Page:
For far too long the position of Chief Herald of Ireland has been clouded internationally by its attachment to the National Library. As a courtesy, other heraldic institutions have recognised Irish grants as effective on the assumption that, having assumed the prerogatives of the former British authority in the Republic, the Chief Herald of Ireland continued to function as an officer of State. However, under this Bill, which would abolish the office which gives the Chief Herald the ability to make effective grants, it is quite clear the Chief Herald would not be an officer of the State.
It follows that should the proposed Bill come into effect grants of heraldic insignia made by the National Library could not be regarded as effective or as valid by other heraldic authorities which would, quite rightly, decline to record them in their national registers, thus depriving the grantee of any legal protection in foreign heraldic jurisdictions. As a consequence of this lack of recognition, Irish citizens would be forced to apply to Ulster King of Arms in London for effective heraldic grants and protection. That would be appalling. It would be a bitter irony if some 50 years after the de Valera Government secured the heraldic rights of the nation those rights were discarded and Irishmen and women were obliged to deal once more with the British Government to secure and protect their heraldic rights.
In effect, this Bill will greatly lower the status of Irish grants of heraldic insignia. It will remove any prestige from an Irish grant of heraldic insignia. It will effectively reduce the value of a grant to the same level as a reader's card for the National Library — hardly a suitable item for presentation to a visiting head of state of Irish descent. It could be argued that it would be improper for the Government to charge a fee for a document with no more legal validity than a similar document concocted in an artisan's garret in a Hong Kong back street. It would have decorative value but as a valid, effective, heraldic document it would be of questionable value.
Arguably there might be some merit in merging the Genealogical Office with the National Library. Both bodies are concerned with the storage of information for later retrieval, unlike the Chief Herald's Office which actively creates heraldic documents of a personal or corporate nature every day. The Government will have to be very careful to ensure that documents on deposit in the Office of the Chief Herald remain in that office because they are not the property of the Genealogical Office but are private property on loan to the Chief Herald.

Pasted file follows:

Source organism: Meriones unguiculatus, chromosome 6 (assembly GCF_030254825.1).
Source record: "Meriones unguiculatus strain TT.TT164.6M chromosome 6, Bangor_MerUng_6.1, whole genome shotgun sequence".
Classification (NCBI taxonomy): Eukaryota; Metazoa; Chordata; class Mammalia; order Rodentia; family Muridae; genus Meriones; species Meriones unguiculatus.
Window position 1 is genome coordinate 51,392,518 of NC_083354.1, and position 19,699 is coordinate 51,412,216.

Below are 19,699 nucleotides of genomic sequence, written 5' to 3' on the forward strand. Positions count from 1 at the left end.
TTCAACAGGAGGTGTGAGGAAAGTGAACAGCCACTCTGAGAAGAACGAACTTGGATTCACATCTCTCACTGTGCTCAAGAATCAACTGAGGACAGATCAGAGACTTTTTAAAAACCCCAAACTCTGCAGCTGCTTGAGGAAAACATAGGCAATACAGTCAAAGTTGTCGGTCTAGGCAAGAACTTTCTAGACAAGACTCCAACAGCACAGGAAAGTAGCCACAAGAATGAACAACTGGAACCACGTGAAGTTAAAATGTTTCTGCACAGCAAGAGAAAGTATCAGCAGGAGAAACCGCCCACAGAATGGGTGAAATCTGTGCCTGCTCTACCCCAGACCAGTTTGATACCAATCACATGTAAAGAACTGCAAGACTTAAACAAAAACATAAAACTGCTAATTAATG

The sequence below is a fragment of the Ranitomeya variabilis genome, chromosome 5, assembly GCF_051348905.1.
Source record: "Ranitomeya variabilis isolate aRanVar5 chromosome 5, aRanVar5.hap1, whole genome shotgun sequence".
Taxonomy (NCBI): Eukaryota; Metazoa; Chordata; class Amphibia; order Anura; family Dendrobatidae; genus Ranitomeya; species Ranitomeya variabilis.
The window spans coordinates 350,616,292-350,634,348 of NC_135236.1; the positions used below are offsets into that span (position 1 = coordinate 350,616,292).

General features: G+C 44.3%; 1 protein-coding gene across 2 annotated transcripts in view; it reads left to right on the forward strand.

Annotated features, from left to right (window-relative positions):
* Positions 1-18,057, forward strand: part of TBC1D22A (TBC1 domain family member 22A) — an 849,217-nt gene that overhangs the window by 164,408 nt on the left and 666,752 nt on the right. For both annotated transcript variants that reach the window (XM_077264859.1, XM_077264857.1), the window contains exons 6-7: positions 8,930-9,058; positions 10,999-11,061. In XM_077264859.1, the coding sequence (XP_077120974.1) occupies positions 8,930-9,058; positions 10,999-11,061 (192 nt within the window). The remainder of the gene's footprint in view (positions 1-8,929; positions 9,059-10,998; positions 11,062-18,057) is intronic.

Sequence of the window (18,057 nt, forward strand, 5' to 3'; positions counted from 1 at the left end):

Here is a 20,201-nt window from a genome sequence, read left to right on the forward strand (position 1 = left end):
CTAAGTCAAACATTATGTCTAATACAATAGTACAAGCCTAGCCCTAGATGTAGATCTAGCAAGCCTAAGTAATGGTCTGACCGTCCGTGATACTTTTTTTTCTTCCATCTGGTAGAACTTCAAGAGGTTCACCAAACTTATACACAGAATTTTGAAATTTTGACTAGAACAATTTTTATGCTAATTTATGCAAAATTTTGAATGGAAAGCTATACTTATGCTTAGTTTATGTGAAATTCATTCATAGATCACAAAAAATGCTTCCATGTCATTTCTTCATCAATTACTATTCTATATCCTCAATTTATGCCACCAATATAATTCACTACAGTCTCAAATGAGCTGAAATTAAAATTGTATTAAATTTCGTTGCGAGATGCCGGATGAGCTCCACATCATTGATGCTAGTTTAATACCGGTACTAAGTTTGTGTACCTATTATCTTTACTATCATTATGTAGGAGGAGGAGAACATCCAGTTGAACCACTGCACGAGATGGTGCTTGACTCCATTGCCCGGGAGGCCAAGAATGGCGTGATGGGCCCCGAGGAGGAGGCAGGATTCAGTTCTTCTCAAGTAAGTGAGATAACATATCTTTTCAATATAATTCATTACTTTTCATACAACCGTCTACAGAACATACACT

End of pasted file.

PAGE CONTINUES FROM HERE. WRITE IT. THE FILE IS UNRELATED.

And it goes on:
Should the Government or the Minister feel it is desirable from an administrative point of view to abolish the Genealogical Office, they must take care to preserve the function of the Chief Herald as an independent office of State, in much the same manner as the Office of the Chief State Solicitor is separate from that of the Attorney General. Just as the function of the Chief State Solicitor is different from the duties of the Attorney General, so too must the function of the Chief Herald be preserved as different from the duties of the Director of the National Library.
To fail to protect the legal rights of our citizens to our heraldic property in the future is to arrogantly turn one's back on a cultural tradition shared by all segments of Irish society, at home and abroad. That cultural tradition was preserved by Mr. de Valera in 1943 when he claimed the heraldic office in Dublin Castle for the Irish people.
I received a letter on this subject from Mr. Thomas Ryan from Robertstown Lodge, Robertstown, Ashbourne, County Meath, the last paragraph of which is very apt. It states:
What no viceroy laid hands on, what Mr. Cosgrave accepted as a useful and enhancing agency in a new state, what Mr. de Valera in similar regard confirmed for the use of the country in the title Chief Herald of Ireland as successor to the departing Ulster, an office whose ordinance encompasses the entire country, and that without contention or political objection, is now, in an action as mysterious of purpose as it is unmindful of history, to be abolished. Should this purpose succeed, it may save a salary but it will diminish a nation.
Will the Minister look again at section 13 of this fine Bill? This is a special office. I approached the Minister before on this issue and we had gentle words about it. He is a man of culture, great learning and intellectual ability who can appreciate what this is all about. Preserving the status of this office would not offend his Labour Party principles; I assure him that it would only enhance the status of the Government and the country.